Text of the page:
Slow down for emergency vehicles
You know what to do when you see red and blue behind you, now you need to know what to do when you see red and blue in front of you.
To help protect our emergency workers, a new road rule applied from 1 December when approaching any stationary or slow moving emergency vehicle with lights flashing.
You must safely slow to 40km/h as you pass the emergency vehicle. This applies whatever direction you are travelling in, unless there is a dividing barrier.
Take care when slowing and avoid braking suddenly. Click on the headings below to find out more.
To keep our emergency workers safe, from 1 December 2019 a new road rule will apply in Tasmania that will mean motorists must slow to 40km/h when passing a stationary or slow moving emergency or enforcement vehicle with red, blue or magenta (purple) lights flashing or sounding an alarm.
When passing a vehicle with red, blue or magenta lights flashing or an alarm sounding, you must:
- slow to 40km/h (in all speed zones and in both directions unless there is a dividing barrier between you and the emergency vehicle)
- give way to emergency workers who are on foot in the immediate vicinity of the emergency vehicle, and
- only increase your speed when you are a safe distance from the scene.
Take care when slowing and avoid braking suddenly.
Incidents on our roads place first responders and others involved at a high risk of being struck by passing vehicles or debris.
Near misses are common. A recent survey of 179 local emergency service and enforcement workers found that:
- 89% report that they have never been struck by a passing vehicle, however 85% report experiencing a near-miss while working by the roadside
- of the 11% who had experienced an incident, those able to detail the incident most commonly reported speed and inattention as the cause (79%)
- near-misses have mostly occurred on highways (52%), followed by urban roads (43%).
The survey results provide a reasonable indication of workers’ experiences and concerns.
The new rule means improved safety for emergency and enforcement workers who are performing work on the road or roadside, as well as others who are present at the scene.
The rule delivers on the Tasmanian Government’s commitment to keep emergency service workers safe on the road.
The rule will start officially in Tasmania on Sunday, 1 December 2019.
All drivers and riders travelling on the same road as the emergency or enforcement vehicle must slow safely to 40km/h, unless there is a dividing barrier or median strip between them and the emergency vehicle.
Everyone should take care when slowing to 40km/h and should avoid braking suddenly, particularly on high speed roads or when a heavy vehicle is nearby. Remember when slowing to focus on the task of driving and not to become distracted by the incident on the side of the road.
Yes. The new road rule will apply on all road types, in all speed zones, and when approaching the emergency vehicle from both directions (unless there is a dividing barrier or median strip between you and the emergency vehicle).
Yes, you must slow safely to 40km/h when approaching the emergency vehicle from both directions, unless there is a dividing barrier or a median strip between you and the emergency vehicle. If there is a dividing barrier or a median strip, you can continue to travel at the posted speed limit if it is safe to do so.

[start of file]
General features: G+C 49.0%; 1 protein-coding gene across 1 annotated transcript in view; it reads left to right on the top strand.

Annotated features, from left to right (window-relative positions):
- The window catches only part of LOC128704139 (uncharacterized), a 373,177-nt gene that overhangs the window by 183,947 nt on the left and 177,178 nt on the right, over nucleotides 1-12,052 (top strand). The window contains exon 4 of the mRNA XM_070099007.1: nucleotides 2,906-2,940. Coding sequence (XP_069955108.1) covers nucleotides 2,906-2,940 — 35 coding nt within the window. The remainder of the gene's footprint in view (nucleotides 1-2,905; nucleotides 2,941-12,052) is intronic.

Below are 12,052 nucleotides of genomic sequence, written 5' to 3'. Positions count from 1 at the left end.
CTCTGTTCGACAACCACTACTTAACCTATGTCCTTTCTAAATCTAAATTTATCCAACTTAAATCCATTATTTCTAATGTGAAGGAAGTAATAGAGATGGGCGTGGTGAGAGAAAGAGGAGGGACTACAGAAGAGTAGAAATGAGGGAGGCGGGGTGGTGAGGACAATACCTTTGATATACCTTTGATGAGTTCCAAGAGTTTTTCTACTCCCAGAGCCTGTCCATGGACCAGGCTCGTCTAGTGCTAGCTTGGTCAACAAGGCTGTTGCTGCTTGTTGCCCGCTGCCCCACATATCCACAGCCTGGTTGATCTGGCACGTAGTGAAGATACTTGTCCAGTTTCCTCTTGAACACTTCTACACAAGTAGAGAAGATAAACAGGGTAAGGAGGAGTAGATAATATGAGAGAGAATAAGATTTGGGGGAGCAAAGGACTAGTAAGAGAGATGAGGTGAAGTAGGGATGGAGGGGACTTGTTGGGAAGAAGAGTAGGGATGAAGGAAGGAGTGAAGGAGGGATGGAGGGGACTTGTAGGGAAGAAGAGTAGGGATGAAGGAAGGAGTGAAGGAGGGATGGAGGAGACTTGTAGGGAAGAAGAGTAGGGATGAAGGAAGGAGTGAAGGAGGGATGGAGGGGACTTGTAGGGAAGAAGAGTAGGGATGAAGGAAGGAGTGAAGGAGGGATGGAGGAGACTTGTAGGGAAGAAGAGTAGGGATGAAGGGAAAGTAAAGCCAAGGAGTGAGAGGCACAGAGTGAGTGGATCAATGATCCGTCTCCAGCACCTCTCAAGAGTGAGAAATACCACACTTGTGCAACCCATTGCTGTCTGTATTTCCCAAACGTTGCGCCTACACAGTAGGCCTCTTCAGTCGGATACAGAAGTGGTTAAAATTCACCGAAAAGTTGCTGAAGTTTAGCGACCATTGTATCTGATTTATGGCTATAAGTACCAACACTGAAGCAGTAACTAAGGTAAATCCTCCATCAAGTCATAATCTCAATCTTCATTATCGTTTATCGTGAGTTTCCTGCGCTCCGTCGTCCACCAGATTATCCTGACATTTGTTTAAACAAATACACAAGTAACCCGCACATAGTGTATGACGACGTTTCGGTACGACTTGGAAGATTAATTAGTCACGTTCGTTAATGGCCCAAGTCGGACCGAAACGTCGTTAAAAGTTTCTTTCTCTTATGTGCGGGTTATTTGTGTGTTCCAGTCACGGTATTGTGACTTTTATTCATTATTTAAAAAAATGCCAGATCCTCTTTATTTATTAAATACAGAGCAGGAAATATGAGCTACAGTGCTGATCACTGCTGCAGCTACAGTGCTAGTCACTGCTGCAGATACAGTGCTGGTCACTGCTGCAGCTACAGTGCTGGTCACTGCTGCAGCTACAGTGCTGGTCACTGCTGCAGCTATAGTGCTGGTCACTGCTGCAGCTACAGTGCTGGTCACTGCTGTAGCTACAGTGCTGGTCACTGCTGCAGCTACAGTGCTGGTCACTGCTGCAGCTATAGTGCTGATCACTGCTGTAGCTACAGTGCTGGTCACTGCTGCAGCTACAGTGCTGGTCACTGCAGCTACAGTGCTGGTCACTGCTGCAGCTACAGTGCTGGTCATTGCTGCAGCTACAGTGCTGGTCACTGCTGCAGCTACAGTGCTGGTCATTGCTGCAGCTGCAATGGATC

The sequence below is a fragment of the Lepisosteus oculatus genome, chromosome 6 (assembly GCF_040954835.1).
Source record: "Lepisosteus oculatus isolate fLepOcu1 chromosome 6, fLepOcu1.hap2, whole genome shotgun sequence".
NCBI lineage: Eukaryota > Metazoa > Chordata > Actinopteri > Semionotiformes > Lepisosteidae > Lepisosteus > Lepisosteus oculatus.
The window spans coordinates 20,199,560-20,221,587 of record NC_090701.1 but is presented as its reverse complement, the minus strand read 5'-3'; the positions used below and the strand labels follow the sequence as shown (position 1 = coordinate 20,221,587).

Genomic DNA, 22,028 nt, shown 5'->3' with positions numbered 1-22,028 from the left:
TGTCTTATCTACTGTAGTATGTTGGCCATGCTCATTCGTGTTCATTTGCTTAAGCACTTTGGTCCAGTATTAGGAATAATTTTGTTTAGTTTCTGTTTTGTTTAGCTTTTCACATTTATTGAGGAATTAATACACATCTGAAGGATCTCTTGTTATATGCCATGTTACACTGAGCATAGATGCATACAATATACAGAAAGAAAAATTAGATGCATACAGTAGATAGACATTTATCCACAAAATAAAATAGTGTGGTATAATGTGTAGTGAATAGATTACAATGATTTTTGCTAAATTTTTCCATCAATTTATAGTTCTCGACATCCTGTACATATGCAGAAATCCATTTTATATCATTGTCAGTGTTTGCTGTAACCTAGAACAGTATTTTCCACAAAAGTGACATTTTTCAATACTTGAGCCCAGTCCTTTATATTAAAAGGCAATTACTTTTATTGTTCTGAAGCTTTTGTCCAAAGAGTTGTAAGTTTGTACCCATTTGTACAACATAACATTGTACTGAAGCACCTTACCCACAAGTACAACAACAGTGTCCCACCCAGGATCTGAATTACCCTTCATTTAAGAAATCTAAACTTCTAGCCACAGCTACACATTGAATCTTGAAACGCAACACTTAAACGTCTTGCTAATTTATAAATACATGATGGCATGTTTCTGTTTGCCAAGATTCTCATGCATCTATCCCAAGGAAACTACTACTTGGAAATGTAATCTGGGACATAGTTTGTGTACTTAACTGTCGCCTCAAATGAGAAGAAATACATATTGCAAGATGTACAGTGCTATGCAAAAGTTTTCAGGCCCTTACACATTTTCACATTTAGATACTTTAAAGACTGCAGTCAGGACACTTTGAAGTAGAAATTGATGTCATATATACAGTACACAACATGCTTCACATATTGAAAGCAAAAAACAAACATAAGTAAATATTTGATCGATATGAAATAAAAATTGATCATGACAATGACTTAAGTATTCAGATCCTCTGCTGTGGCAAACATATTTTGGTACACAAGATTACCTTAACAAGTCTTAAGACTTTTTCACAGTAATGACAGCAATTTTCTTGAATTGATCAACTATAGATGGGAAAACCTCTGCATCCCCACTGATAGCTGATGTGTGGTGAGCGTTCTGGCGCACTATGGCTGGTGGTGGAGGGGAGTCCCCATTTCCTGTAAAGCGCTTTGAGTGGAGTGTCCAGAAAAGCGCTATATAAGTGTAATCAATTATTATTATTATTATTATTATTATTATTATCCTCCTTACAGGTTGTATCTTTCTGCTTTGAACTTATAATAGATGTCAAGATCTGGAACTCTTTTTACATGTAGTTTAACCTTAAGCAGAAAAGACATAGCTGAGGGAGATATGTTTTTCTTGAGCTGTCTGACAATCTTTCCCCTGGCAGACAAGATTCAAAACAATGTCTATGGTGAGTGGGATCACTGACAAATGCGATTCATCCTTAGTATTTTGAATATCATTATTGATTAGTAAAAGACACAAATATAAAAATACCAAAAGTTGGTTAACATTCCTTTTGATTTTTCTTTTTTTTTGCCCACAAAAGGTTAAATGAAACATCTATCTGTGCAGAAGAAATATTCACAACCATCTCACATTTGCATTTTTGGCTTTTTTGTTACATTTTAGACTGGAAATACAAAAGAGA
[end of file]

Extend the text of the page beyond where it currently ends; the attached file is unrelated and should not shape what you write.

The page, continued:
Median strips or dividing barriers divide a road lengthways, and are designed to separate vehicles travelling in opposite directions. Double white lines, a single white line, or a broken white line are not considered dividing barriers or median strips.
You can return to the posted speed limit once you are a safe distance from the emergency vehicle and you are no longer required to travel at a speed that enables you to stop suddenly if required.
The rule covers emergency and enforcement vehicles with red, blue and/or magenta lights. These vehicle types have emergency response, enforcement, or traffic management responsibilities.
The rule applies to vehicles with red, blue and magenta flashing lights because they have emergency response, enforcement or traffic management responsibilities that require them to move rapidly to incident sites with little time to engage in site management or control activities, given the often critical nature of the work being conducted.
The rule doesn’t apply to vehicles with yellow flashing lights.
Yellow flashing lights warn drivers of a road hazard up ahead such as road works, the presence of a tow truck operator or roadside assist vehicle. Upon seeing yellow flashing lights, drivers should continue to drive in a safe manner, observing any traffic control measures in place and avoid endangering the welfare of other road users.
Yes, because this rule is introducing a new speed limit, existing speed related offences will apply. A full list of speed related offences can be found here.
Although the rule does not start until 1 December 2019, you should still drive safely and with caution when passing slow moving or stationary emergency and enforcement vehicles with lights flashing.
The Road Safety Advisory Council is providing a long lead-in time to the new road rule to help drivers and riders prepare for the new road behaviour.
In May 2019, the Road Safety Advisory Council invited emergency workers to participate in a survey, seeking information about their experiences of incidents or near-misses while working by the roadside.
The results of this survey provide a baseline data set for a future evaluation of the rule, which will occur within 12 months of implementation, as recommended by the Road Safety Advisory Council.
The evaluation will review emergency worker and community feedback, as well as enforcement and other roads data, to understand the success of the new rule. The evaluation will also review the rule’s related communications campaign See Red and Blue, Know what to do.